Aa
A
A
A
Close
Coronavirus Community
174 Members
Avatar universal

IgM and IgG antibody test for Covid

'IgM levels do wane earlier than IgG' according to the CDC website.  This might explain why my IgM was positive and my IgG was negative-my initial untested illness was almost a year ago.

When they run this antibody test, advertised as a Covid test, does that mean they specifically identified Covid-only antibodies, out of the soup of many other different infections that also might test positive for antibodies? I ask because I did not bother with healthcare at the time of my illness which could have been multiple different viruses besides Covid.

I am really noticing the long-term side effects of my infection from last March. Mental fog-unable to do math calculations I used to be able to do in my sleep lol, and a general fatigue, plus bizarre pounding pulse episodes, which only occur very sporadically without exertion and end quickly, while sitting in my recliner! Also momentary fevers/chills also very sporadically, and rather routine expulsions of green byproduct. I clearly have an ongoing infection of some kind-does Covid leave behind unhealed sores in areas not visible to us?
1 Responses
207091 tn?1337709493
This might help -

https://www.merckmanuals.com/-/media/Manual/LabTests/ImmunoglobulinsIgAIgGIgM

IgM antibodies develop when an infection is new, really generally speaking. Typically, they wane as IgG antibodies develop, and this can vary a bit from infection to infection. IgM antibodies are your body's first protection against an antigen.

IgG antibodies then develop, and this varies from infection to infection, and from person to person. This is what remains for a certain period of tiime (again, varies from infection to infection - covid antibodies don't remain forever, but something like herpes antibodies remain for life, as that's a lifelong infection).

Covid can leave organ damage, mood issues, fatigue issues, and we still don't know the reasons for all of it yet.

https://www.mayoclinic.org/diseases-conditions/coronavirus/in-depth/coronavirus-long-term-effects/art-20490351

Have you seen your doctor? You can sit and wonder and ask all the questions, but you could also have something else going on, too, and need to get checked out.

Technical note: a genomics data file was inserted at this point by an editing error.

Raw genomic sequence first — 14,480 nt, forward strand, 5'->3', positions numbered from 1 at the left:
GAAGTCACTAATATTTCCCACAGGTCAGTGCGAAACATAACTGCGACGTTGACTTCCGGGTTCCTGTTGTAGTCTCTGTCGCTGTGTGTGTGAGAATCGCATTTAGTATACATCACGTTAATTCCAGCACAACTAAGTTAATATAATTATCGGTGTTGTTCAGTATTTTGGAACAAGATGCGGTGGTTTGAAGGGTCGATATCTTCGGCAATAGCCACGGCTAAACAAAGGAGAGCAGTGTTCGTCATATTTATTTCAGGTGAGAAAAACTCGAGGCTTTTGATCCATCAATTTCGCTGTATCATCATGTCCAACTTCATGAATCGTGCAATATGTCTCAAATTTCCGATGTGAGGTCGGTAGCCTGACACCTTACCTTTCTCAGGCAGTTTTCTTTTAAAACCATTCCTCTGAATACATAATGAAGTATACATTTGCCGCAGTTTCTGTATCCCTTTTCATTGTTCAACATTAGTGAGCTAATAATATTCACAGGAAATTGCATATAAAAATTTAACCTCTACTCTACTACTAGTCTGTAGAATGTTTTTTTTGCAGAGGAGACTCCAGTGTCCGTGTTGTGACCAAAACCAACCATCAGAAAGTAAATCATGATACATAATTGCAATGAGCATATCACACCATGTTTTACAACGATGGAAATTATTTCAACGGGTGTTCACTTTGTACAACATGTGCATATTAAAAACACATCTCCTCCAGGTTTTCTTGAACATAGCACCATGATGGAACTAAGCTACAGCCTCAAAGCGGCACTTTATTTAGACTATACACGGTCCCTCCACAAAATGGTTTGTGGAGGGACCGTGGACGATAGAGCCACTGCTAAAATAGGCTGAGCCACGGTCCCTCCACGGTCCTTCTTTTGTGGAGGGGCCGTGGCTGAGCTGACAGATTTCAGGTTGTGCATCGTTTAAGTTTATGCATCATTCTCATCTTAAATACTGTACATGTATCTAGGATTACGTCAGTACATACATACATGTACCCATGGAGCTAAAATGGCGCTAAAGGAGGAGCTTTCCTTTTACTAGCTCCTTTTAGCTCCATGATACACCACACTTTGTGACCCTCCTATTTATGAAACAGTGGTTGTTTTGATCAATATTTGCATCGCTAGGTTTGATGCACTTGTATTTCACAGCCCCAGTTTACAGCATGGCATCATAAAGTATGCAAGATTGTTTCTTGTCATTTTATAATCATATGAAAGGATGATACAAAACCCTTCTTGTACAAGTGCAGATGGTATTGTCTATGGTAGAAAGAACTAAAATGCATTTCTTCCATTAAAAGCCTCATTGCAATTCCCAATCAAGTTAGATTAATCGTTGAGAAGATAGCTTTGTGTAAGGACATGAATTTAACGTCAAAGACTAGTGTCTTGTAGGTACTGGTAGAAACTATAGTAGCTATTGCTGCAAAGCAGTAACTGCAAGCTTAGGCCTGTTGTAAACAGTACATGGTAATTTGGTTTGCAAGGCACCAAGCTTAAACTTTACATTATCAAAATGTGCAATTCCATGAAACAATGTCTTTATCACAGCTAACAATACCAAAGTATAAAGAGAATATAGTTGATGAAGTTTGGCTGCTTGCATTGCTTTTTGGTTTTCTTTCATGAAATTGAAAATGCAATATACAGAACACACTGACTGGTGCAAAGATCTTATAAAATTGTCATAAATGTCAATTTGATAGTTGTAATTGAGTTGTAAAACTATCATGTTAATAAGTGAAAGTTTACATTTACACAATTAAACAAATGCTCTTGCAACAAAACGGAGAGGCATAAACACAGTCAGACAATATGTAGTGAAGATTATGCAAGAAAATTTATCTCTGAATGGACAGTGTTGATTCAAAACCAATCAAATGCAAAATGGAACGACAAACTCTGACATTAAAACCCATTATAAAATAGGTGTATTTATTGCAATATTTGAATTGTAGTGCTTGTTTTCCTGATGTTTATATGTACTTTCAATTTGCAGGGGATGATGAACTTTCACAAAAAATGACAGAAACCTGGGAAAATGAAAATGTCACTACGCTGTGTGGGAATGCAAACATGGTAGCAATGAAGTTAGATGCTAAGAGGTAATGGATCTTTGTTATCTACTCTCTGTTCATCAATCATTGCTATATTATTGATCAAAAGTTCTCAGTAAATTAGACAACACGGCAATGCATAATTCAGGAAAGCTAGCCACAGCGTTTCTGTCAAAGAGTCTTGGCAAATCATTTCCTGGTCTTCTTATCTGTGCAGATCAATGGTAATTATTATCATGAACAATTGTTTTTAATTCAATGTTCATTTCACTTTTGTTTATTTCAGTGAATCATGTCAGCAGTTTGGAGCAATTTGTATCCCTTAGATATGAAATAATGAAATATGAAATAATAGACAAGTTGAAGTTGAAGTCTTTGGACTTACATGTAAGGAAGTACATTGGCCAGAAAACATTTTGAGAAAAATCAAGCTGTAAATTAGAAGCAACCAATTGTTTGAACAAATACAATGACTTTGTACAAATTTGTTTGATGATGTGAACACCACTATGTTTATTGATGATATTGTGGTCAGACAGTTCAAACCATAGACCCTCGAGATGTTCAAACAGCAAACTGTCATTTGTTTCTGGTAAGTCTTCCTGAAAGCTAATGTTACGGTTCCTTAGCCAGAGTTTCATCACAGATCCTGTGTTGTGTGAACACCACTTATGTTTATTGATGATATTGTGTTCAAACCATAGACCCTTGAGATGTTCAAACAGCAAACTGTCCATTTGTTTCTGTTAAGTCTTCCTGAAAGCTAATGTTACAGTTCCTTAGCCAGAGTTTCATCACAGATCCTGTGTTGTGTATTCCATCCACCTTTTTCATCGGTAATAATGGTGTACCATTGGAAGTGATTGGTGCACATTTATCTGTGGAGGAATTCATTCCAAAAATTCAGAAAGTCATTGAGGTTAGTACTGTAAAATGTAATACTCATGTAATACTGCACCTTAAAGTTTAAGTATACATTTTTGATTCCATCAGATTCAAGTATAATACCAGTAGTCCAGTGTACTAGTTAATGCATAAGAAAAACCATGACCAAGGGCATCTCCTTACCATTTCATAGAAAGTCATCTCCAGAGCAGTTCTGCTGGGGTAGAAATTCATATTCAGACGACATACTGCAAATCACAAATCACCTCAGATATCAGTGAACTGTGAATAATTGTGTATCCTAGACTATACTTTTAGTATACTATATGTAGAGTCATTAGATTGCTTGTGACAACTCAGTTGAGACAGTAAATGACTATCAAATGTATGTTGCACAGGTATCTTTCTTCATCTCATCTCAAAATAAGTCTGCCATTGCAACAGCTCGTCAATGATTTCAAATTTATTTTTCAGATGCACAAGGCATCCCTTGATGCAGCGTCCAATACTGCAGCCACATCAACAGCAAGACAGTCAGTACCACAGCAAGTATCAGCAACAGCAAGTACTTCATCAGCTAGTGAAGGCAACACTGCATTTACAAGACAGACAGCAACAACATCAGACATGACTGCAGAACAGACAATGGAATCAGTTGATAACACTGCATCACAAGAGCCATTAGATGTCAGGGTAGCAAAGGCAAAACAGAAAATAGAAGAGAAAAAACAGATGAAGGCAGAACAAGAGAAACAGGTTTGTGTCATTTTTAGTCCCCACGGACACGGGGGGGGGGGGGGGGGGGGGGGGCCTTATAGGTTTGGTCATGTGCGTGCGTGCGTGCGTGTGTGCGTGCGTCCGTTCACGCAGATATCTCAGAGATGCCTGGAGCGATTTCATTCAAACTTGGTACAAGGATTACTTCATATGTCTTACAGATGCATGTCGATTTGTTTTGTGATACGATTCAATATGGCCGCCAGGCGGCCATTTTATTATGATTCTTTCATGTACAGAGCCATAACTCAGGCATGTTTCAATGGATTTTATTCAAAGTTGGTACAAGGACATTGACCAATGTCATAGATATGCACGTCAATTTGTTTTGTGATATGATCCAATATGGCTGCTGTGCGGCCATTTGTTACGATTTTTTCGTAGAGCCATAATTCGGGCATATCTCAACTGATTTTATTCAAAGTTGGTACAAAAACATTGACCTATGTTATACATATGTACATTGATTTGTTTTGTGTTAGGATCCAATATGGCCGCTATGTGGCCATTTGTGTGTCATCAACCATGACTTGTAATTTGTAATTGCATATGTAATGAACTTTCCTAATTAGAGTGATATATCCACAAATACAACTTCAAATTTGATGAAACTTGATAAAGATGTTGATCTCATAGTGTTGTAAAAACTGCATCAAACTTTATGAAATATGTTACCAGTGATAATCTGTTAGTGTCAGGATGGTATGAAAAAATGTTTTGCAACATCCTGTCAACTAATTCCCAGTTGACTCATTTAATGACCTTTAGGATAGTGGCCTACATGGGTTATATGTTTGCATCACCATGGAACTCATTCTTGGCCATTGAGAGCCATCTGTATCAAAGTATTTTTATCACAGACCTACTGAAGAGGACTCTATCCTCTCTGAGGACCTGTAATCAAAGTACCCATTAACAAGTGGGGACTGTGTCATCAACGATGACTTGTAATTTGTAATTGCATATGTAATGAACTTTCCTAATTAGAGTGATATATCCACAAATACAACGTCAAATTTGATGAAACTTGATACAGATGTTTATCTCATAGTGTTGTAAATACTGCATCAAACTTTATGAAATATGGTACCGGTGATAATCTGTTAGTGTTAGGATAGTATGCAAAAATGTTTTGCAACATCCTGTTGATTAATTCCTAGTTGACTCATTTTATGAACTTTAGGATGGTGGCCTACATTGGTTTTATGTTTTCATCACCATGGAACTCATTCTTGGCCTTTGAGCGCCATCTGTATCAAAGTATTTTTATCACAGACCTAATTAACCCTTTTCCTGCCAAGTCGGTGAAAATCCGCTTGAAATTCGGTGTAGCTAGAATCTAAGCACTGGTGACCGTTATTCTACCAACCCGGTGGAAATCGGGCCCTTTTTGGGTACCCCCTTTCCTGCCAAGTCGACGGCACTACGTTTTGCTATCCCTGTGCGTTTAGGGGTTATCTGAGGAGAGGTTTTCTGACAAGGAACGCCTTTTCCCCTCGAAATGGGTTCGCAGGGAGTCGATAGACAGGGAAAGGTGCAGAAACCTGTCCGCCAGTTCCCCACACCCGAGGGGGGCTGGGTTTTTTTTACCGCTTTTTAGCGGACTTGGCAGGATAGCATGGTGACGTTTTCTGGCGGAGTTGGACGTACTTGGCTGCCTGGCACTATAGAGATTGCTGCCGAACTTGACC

1 Comments
Look into what's colloquially called the "long hauler" effects of covid.  Because it affects so many different organs and processes in the body, along with clotting and a very powerful immune system response that is too strong, many people who have had it have many long-term symptoms.  Nobody knows if any are permanent or not, as the virus hasn't been with us long enough to know.  Some are quite severe, and some are not.  You might want to look into old video if it exists of CNN anchor Chris Cuomo, who continued to broadcast while he had covid from isolation in his basement.  He has kept up a regular review of his long-term problems, including depression, which he never had before.  He's a pretty good source because he comes from a well-connected political family and Dr. Fauci is a personal friend of that family, as well as a close relationship with Sanjay Gupta, CNN medical reporter and a neurosurgeon who has been reporting on covid since the beginning.  Your case was obviously on the milder side, and so any long-term effects are probably also going to be on the milder side if reports are accurate, but this is one of the reasons those who have been minimizing covid because it really is seldom fatal -- no consolation to all those dead people, of course -- it isn't something to fool around with because we just don't know a lot about it.  Now, I'm not sure if your test is definitive that you had covid or not -- not qualified to say -- and just because you have some things going on doesn't mean even if you had it it's the known cause.  We're in the realm of possibility here, as you didn't get treatment or diagnosis at the time, as few did as we were all told if it's mild, stay home so you don't infect anyone else or burden hospitals.  But you know, you know yourself better than anyone else and know what you're feeling.  Peace.
Have an Answer?
Didn't find the answer you were looking for?
Ask a question
Popular Resources
Learn more with our FAQ on Ebola.
For people with Obsessive-Compulsive Disorder (OCD), the COVID-19 pandemic can be particularly challenging.
A list of national and international resources and hotlines to help connect you to needed health and medical services.
Here’s how your baby’s growing in your body each week.
These common ADD/ADHD myths could already be hurting your child
This article will tell you more about strength training at home, giving you some options that require little to no equipment.